A Trip To Cuba
Don and I just had a delightful jaunt to Cienfuegos, Cuba and it appears many of you are interested in the details of our journey. Let me start by saying it was easy and a wonderful experience!
If you have never been, or it was been more then 3 years since you have been to Cuba get ready to step into a place where time melds, and you see both past and future in any one moment. Someone’s Desoto from the 1950s, refinished beautifully, refitted to use diesel, and Apple computer logos on the window. A horse drawn cart, used for commuting in and out of the city, full of people dressed in outfits of today with someone talking on a cell phone. Buildings, some renovated to their former beauty from the 1800s with flat screen TVs in the living room or music blasting from big sound speakers, while others are crumbling down just next door.
Cuba is such a feminine island to me. She is magical, mysterious, enticing, and calls to your heart to feel her energy and see her beauty. She is full of contrast, and highly spiritual. As Americans we have all been taught to fear her politically and been restricted in being able to visit her for over 50 years. But she now awaits your visit with an open heart and welcomes you with a warm embrace.
The Cuban people have great pride in their country, and well they should as they have survived years of conflict, isolation, hardship, and restrictions, and yet they survive. Although the former travel ban for US citizens has restricted many Americans from visiting Cuba, remember tourists from all over the world have been going for years. They take great pride in being a safe country as there is zero tolerance of possession of guns and drugs, which seems to keep the crime rate low.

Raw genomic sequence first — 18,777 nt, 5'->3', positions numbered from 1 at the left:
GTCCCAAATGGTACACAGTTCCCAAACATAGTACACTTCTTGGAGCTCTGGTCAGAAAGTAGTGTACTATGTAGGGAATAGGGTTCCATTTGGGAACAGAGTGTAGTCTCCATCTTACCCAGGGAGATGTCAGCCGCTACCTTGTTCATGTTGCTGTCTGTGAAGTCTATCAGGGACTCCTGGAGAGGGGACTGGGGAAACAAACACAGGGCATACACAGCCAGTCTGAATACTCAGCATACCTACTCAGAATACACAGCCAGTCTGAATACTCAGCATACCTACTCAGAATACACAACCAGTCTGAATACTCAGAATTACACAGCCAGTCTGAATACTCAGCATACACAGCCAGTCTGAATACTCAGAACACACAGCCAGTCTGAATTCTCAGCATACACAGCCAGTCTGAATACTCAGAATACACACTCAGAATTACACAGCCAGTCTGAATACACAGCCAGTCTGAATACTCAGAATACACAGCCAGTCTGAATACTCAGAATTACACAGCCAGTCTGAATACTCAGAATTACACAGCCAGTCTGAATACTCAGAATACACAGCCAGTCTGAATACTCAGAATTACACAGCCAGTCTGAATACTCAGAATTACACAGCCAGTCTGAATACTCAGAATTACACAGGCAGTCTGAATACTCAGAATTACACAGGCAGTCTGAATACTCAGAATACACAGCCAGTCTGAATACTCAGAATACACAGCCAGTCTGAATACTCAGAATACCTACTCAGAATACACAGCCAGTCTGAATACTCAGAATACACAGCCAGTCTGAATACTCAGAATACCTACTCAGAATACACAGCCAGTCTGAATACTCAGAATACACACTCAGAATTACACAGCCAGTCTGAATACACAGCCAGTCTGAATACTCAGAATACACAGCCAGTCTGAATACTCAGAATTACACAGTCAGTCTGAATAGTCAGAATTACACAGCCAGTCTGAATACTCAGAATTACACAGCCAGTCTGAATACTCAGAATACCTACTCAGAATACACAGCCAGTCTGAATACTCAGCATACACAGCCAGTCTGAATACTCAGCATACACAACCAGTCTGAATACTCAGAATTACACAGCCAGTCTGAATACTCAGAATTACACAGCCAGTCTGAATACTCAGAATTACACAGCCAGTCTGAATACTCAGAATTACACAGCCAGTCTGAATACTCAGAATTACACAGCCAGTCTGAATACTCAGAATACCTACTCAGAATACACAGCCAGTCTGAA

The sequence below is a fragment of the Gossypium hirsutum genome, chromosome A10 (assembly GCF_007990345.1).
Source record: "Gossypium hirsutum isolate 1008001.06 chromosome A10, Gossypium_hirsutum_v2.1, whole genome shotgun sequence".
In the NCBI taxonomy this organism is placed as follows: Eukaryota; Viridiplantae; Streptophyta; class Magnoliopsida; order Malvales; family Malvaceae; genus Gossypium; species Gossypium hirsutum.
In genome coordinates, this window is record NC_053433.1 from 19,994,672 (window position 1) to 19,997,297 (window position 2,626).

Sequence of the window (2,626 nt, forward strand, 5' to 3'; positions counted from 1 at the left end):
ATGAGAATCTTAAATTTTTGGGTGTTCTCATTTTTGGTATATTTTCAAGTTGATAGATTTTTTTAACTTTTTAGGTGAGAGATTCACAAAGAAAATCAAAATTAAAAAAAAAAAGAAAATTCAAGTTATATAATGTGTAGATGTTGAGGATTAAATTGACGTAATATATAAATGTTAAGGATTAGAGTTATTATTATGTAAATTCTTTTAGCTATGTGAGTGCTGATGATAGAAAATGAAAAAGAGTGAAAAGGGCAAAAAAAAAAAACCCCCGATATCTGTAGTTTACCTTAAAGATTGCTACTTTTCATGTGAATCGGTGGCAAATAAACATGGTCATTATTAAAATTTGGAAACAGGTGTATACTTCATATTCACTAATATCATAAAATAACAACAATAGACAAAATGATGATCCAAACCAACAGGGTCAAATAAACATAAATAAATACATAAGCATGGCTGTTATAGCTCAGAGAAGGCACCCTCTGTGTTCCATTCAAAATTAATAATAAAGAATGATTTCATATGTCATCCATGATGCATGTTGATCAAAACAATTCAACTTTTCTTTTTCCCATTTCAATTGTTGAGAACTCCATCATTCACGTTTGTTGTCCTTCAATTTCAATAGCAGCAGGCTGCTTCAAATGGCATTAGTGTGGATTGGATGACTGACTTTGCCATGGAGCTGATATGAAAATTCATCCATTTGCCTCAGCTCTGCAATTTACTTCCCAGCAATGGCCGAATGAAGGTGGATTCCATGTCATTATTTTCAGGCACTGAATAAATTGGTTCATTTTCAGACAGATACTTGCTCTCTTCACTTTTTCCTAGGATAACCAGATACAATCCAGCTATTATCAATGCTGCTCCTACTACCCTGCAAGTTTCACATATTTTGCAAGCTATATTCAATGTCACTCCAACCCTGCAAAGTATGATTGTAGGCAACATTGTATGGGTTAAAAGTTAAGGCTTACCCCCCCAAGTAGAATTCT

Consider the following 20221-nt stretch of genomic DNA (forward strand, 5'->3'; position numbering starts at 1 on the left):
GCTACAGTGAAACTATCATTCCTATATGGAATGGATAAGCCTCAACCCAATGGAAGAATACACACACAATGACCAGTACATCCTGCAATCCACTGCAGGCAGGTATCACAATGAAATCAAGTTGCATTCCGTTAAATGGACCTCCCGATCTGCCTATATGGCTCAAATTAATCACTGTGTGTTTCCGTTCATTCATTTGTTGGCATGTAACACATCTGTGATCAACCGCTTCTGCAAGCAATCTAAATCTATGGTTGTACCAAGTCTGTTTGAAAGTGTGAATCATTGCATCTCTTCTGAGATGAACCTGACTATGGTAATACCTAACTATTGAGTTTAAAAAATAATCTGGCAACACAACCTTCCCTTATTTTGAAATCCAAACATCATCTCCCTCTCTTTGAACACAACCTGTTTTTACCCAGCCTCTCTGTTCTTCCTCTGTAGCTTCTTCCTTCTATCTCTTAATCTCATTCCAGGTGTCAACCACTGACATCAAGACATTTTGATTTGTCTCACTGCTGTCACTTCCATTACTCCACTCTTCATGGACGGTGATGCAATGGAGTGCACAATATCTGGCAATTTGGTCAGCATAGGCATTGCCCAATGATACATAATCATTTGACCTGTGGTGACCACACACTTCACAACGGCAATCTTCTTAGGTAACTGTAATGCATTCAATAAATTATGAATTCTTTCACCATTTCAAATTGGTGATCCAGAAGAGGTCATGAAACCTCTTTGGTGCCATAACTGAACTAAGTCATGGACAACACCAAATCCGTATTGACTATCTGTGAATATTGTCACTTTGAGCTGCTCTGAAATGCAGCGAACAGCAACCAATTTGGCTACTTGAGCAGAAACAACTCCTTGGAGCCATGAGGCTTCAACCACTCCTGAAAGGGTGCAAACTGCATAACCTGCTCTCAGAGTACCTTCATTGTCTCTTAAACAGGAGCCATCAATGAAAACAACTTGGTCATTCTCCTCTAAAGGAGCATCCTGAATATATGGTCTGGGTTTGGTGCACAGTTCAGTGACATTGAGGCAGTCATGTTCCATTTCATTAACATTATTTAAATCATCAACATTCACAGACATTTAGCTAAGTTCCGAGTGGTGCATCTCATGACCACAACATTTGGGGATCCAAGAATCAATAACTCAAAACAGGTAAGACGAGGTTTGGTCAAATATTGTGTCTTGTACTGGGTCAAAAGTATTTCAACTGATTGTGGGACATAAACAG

Restrictions in their way of living have been lifted since I was there in 2009. They can own their homes and businesses. We stayed in a home, we booked through AIRBNB using our credit card online, and our hosts explained they own 2 homes one in each of their names (they are restricted to owning only 1 house per person.) They own the business as well. That is new since my last visit. There were more storefronts in the buildings I passed by during this visit from children’s toys to everyday clothing or sundries, and of course art, music and souvenirs. Capitialism is expanding in Cuba, and of course with that comes the good and the bad, as I saw more prosperity and more waste. It was interesting to see that perspective.